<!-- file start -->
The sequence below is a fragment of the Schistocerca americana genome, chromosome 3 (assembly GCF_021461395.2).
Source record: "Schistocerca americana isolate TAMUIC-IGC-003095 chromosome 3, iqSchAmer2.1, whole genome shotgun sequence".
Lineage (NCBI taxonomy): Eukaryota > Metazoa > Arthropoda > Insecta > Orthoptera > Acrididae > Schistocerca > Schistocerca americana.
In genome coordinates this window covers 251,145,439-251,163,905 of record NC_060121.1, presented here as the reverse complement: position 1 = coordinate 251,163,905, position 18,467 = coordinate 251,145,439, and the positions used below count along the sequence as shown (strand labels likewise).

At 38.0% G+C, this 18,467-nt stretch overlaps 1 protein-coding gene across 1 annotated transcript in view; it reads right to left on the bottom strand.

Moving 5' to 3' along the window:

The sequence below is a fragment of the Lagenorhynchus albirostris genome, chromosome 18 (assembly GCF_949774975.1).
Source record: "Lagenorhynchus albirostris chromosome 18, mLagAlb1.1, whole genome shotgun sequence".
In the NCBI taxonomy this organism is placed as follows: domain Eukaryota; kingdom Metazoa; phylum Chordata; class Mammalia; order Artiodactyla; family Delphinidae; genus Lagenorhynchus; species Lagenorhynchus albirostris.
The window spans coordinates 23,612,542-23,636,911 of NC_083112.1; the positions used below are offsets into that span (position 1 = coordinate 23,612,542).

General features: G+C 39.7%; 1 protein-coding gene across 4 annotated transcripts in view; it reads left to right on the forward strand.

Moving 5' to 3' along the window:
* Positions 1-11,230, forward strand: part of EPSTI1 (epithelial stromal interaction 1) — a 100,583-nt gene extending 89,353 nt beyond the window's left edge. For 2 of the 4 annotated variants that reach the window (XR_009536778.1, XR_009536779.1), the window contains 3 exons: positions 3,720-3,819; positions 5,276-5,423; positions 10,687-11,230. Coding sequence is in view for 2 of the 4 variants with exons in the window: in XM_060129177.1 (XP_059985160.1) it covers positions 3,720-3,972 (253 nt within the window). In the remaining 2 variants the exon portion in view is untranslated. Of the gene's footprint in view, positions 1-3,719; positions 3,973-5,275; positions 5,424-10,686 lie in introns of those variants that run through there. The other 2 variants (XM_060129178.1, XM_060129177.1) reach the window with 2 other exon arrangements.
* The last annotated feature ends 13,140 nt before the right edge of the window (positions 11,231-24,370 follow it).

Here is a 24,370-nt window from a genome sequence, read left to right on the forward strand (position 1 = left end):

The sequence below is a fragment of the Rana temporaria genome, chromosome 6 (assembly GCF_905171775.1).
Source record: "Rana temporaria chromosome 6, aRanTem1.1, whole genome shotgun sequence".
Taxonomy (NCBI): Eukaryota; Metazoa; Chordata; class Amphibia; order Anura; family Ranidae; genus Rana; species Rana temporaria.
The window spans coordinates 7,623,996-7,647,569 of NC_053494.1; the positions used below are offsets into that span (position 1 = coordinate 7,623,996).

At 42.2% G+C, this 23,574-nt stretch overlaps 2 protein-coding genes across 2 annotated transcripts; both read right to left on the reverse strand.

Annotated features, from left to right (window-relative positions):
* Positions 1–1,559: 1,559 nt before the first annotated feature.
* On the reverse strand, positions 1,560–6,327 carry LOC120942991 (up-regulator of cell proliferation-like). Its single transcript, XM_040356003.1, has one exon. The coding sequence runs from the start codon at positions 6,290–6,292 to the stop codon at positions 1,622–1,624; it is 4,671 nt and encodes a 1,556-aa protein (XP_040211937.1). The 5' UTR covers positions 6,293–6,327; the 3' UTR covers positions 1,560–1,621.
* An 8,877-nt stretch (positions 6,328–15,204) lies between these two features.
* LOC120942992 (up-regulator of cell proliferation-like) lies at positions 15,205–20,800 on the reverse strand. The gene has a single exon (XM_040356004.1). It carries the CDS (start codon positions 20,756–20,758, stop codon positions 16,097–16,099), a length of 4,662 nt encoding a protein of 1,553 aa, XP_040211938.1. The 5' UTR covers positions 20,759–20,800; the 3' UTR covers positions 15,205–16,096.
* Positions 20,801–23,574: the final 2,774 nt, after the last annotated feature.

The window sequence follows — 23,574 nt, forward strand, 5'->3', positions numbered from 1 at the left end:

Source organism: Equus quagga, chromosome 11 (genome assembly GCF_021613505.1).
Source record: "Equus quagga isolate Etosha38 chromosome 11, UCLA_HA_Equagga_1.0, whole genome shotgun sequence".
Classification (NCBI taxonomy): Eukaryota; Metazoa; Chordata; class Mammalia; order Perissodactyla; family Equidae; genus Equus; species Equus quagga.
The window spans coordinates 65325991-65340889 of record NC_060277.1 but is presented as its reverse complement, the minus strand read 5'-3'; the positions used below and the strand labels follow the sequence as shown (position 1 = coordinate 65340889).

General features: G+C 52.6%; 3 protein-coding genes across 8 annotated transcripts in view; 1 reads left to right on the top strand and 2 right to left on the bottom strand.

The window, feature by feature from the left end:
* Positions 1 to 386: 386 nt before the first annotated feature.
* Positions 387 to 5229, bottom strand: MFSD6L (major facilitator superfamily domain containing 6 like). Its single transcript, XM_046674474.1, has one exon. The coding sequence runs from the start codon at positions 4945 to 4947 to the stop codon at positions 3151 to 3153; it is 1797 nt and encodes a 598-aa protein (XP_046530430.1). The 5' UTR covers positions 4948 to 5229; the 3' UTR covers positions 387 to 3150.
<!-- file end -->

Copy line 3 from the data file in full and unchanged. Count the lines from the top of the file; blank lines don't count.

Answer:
Lineage (NCBI taxonomy): Eukaryota > Metazoa > Arthropoda > Insecta > Orthoptera > Acrididae > Schistocerca > Schistocerca americana.